No analyses were done using gender as a variable in this study.  The small number of males in the sample made a gender comparison unattainable.

Back to Top

Discussion

    The purpose of this study was to determine if differences in intimacy, passion, commitment and satisfaction exist between long-distance relationships (LDRs) and proximal relationships (PRs).  Because intimacy, passion and commitment are crucial parts of a relationship, it was reasonable to study these three components.  It was hypothesized that individuals in LDRs would report lower levels of intimacy, higher levels of passion, and higher levels of commitment than those in reported by individuals in proximal relationships.
    The results of this study showed no significant differences for intimacy, passion and commitment between LDRs and PRs.  For intimacy, although the difference was not significant, the small difference indicated that individuals in LDRs report slightly lower levels of intimacy than individuals in PRs, which is consistent with the hypothesis.  These results do not provide much clarification between the conflicting views regarding intimacy in LDRs.  Guldner and Swenson (1995) found that individuals in LDRs reported identical levels of intimacy compared to PRs.  Van Horn (1997), found that individuals in LDRs reported lower levels of intimacy than individuals in PRs.  The results of the current study tend to offer some support for Van Horn’s findings, however the confirmation is statistically weak.  This is an important area to address in future research on LDRs, in order to solve the discrepancy in the research.
    For commitment, the difference in levels between LDRs and PRs was not significant. In fact, reported levels of commitment were slightly lower in LDRs, which was inconsistent with the hypothesis of this study.  This finding is consistent with research done by Helgeson (1994), which states that individuals in LDRs are less confident in the predicted length of their relationship.  Hegleson suggested that a prevailing belief among college students that LDRs do not last as long as PRs, causes this lack of confidence in regards to commitment and duration of an LDR.  However, some studies have suggested the opposite, stating that individuals in LDRs have a more stable and invested commitment than individuals in PRs (Lydon, 1997; Stafford, 1990).  This study offers some support towards the idea that LDRs have lower levels of commitment, but there is still a discrepancy in the research that should be addressed by further examination of this topic.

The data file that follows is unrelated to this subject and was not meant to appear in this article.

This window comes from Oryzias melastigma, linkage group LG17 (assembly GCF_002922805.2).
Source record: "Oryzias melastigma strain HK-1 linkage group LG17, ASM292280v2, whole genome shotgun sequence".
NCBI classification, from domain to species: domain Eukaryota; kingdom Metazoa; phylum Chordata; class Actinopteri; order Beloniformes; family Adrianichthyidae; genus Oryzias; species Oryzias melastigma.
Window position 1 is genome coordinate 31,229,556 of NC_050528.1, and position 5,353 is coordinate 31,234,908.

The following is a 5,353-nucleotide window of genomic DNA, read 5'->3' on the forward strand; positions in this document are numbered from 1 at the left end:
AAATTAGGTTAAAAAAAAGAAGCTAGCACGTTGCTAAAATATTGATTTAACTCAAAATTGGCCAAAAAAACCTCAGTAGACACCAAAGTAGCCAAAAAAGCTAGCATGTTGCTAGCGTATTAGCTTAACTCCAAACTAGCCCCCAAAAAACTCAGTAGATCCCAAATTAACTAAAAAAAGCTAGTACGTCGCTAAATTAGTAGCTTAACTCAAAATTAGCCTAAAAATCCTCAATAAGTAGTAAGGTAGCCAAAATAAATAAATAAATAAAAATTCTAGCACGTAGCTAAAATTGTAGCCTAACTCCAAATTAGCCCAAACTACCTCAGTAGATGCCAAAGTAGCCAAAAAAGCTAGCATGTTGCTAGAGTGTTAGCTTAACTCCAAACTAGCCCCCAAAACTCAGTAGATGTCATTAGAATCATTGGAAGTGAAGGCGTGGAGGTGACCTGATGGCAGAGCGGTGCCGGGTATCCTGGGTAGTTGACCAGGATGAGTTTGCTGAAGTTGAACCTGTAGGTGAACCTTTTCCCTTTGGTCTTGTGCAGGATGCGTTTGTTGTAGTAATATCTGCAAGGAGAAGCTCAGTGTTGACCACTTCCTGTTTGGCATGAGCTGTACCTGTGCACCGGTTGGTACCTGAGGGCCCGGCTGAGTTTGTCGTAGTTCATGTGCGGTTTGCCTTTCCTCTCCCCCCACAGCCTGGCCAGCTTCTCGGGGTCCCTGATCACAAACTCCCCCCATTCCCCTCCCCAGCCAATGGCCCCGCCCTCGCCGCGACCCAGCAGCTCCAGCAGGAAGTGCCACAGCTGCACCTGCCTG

For passion, no significant difference was found between LDRs and PRs, however individuals in LDRs reported slightly higher levels of passion than those individuals in PRs.  The direction of this difference is consistent with the hypothesis as well as previous research.  Previous research suggested that individuals in LDRs would be less likely to see their partner’s habits and behaviors than those in PRs, therefore maintaining a higher level of passion (Cunningham, Barbee, & Druen, 1997).  However, due to the relative lack of research in this area, future assessment of passion in both LDRs and PRs is warranted.
    Although no significant differences were found for intimacy, passion and commitment between LDRs and PRs, these results do have important implications for the understanding of LDRs.  The lack of significance suggests that LDRs do not suffer from a lack of the important components in a relationship.  Therefore, the stressors and unique difficulties associated with LDRs (Rohlfing, 1995; Maguire, 2001) do not necessarily lead to a decrease in the quality of a relationship.  If no significant differences in these components were found between LDRs and PRs, there must be some component of LDRs that compensates for all the difficulties in the relationship.  This study found that frequency of communication may be this compensating factor.